So considering the ATOS medical attempts to assess you based on a typical day – here is mine, without the blinkers they put on to avoid gaining a proper assessment.

My typical day when on a downer.

I got to bed sometime between 12 and 2. I often am too tired to bother to put on my creams and often forget to take tablets and inhalers. I’m exhausted but I often toss and turn for hours, falling asleep typically between 1 and 3 but sometimes as late as 5am. I listen to the birds and sometimes wonder why I’ve bothered getting into bed to get some sleep when sleep is so elusive and getting to sleep is so stressful as it is so unlikely.

My alarm goes at 8am and I get up sometime between 8 and 10. I have various activities to get up for – courses, volunteering, morning prayers/communion.

I shower, wash and dress. I manage to take my antidepressants, other tablets and inhalers but compliance with creams is variable. Rubbing on 3 different types of creams just feels overwhelming and impossible. In an attempt to get out to whatever planned activity, I skip breakfast – to make it takes effort and time, I can’t be bothered. Sometimes I manage a mug of water, chocolate or cake, something easy and simple, but usually not healthy.

I either sit through training, go to The Well and help make lunch and play with kids, while attempting to put on a coping face to the adults so no one worries too much or play with kids at crèche, following their lead.

I return home. Lunch is never planned. I usually grab something on the way, samosas for 20p, actually apart from that, I’ve no idea what I eat for lunch. We eat together at the Well. Sometimes I pop round to friends and they give me lunch. I usually eat something, but who knows what.

Having got up and out, I get back into bed. Here I read drivelly, easy to read fiction, crochet mindless patterns – granny squares and scarves, sleep or surf the internet and watch tv online. Time is to be passed and filled. Aimless but to reach the next day.

I can manage the mindless but jewellery making or card making involve too much brain, too much thinking, deciding what to put with what. For the 1st 6 months after being signed off sick I couldn’t make jewellery and even now I’ve only managed on 2-3 occasions.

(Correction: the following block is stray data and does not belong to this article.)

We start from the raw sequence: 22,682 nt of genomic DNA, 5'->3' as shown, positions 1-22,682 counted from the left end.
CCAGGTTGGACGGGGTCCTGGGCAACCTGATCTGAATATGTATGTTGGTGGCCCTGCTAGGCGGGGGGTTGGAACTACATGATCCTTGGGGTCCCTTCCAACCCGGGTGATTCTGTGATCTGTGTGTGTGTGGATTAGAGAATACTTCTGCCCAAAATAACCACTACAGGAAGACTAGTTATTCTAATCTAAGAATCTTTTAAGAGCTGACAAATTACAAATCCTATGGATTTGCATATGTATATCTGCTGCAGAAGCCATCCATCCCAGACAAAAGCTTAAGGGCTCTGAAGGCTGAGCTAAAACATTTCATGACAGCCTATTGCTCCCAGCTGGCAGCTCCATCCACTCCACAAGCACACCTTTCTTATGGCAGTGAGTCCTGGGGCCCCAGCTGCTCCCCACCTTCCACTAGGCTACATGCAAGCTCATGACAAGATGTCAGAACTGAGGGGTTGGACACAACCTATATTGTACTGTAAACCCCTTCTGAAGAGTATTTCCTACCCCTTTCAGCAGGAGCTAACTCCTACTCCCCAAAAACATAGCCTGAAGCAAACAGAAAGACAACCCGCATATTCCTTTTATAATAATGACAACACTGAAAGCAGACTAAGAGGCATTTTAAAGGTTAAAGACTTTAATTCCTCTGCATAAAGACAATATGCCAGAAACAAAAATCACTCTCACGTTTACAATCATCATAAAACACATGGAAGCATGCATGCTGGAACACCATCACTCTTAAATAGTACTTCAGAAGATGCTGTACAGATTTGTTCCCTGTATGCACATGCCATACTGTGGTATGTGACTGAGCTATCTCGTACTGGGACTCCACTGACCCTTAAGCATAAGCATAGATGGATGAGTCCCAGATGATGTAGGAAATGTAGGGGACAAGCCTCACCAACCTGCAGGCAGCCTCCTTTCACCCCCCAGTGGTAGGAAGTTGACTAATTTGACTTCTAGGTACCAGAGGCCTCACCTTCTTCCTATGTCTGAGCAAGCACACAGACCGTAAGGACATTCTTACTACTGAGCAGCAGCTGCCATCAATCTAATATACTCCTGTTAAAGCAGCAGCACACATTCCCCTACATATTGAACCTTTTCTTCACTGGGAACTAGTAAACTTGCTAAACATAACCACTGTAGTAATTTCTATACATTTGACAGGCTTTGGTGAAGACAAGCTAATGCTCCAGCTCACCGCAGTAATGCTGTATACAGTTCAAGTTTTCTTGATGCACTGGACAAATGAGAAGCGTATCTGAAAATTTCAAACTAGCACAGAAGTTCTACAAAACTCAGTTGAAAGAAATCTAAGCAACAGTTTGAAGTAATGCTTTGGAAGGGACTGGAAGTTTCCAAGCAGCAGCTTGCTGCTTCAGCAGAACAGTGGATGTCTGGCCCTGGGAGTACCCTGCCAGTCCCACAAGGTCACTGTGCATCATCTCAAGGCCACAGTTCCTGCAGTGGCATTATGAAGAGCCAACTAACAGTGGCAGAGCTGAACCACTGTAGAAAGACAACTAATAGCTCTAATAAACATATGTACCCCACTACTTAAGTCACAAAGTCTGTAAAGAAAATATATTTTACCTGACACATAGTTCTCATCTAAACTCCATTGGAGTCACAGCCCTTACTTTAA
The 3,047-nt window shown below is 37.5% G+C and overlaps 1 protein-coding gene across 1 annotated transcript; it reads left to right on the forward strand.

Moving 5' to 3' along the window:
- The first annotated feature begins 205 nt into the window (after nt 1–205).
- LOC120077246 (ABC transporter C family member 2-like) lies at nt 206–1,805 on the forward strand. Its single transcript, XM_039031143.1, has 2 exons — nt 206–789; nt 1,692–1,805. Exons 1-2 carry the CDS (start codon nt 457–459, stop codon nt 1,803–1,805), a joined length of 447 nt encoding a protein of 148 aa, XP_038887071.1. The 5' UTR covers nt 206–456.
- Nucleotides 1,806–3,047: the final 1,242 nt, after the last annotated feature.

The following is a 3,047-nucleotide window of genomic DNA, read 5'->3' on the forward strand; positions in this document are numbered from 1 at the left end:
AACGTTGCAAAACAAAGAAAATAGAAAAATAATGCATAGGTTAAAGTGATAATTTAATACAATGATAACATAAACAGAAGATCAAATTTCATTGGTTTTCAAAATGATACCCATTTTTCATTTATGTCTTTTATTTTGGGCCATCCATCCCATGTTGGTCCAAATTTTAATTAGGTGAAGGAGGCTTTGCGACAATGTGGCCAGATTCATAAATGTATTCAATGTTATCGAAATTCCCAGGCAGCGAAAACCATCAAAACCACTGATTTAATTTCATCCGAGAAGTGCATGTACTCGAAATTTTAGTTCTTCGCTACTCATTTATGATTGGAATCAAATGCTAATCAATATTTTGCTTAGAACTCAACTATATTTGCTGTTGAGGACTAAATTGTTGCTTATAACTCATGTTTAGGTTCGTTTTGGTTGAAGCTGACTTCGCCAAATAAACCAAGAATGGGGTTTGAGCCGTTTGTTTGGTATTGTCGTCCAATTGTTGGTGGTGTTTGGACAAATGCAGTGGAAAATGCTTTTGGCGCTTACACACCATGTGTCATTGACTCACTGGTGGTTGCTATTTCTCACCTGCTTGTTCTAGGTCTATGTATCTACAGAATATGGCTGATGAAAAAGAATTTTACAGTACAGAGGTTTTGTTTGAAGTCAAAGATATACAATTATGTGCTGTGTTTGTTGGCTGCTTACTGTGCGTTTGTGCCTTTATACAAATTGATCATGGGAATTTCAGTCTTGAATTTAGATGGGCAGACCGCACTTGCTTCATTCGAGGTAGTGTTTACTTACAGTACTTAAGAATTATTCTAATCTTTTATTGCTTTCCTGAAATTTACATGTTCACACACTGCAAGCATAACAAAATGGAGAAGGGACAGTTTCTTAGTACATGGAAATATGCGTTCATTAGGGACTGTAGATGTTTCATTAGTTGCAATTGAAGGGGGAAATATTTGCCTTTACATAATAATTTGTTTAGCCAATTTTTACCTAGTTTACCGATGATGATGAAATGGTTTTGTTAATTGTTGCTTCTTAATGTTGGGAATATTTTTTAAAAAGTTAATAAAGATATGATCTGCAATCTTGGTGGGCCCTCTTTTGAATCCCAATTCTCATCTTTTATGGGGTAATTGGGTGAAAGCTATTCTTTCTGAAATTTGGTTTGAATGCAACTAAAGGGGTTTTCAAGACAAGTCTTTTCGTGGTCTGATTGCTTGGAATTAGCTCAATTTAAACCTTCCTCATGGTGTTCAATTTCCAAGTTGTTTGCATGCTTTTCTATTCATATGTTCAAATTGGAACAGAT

I worry about my professional status. Reading journal articles or other professional magazines is too complex for my mind to deal with. I signed up for a conference but then didn’t attend as I couldn’t see any way that I could concentrate for a whole day. CPD is beyond me.

I failed my driving test, one of the reasons was most likely due to my concentration and after 3 hours of driving I was probably too tired to perform well at my test.

On Wednesdays I get up out of bed again to go to my church small group. With me are my vicar and his wife and a couple that knew me in my student days. It’s safe and people care and keep an eye on how I’m doing. I’m usually the first to arrive – I’ve no kids to put to bed. It gives me a chance to share how I’m doing with my vicar and his wife, even if I think I might chicken out of sharing with the others. I do the bible study alone before I go, it’s the only way to attempt to be able to concentrate and engage in the discussion. We pray for each other, and on my worst days they pick up life is tough and just pray for that. On the worst days the vicars wife gives me an extra long hug.

On Sundays I attend church. I put on my smiley coping face. I can just about keep with the worship and liturgy but I hardly get any of the sermon, I just can’t concentrate. On occasion I feel like I’ve blinked and missed the key point I needed to hear, on other occasions I ask the vicar to email me the talk so I can read it later to myself. I try to be sociable and friendly but talking to strangers and making small talk with people I don’t know well is a huge effort. Sometimes it’s much easier to simply chat and play with the kids. On one occasion I spent the whole service in tears. At the end I then managed to put on a happy face, determined not to spoil the day for anyone else.

Dinner is difficult to make and prepare. Shopping is done randomly and poorly planned. Food is bought when reduced and I stock up on crisps, chocolate and cereal bars. At least they will provide some emergency nutrition. I often forget to buy meat. I keep some stuffed pasta and tinned tomatoes in stock for emergencies. Sometimes I just resort to toast. Other days my friend tells me to come over for dinner. Sometimes I’ve popped round in an attempt to stay connected and ensure she (various stay at home mums) doesn’t feel isolated from adult company, and while I’m there I’m fed lunch or dinner. I feel pathetic being unable to feed myself, a dietitian and an excellent cook, yet it’s just too complex. What I’m eating and how well I’m cooking for myself is often the best indicator of how I’m doing.

I often take my dinner up to my room, avoiding the company of my housemates, eating in bed. Alone is better than being with strangers.

Sometimes I burst into tears for no reason, an image in a story, can bring up tears for the life I don’t have.

I try to maintain a semblance of normality, a routine, daily activity. I don’t manage any exercise as an hour and 15 each way by bus, doesn’t encourage me to attend. People say if I can do voluntary work, courses and craft groups, I could work, I only manage a few hours at a time, the pressure is off, if I don’t want to go, it would be find and activity can be adjusted to how I’m doing. I push myself and try to cope as well as possible. Sometimes I feel helping myself doesn’t pay, to the outside world I’m just seen as a scrounger who should get a job.

Advertisements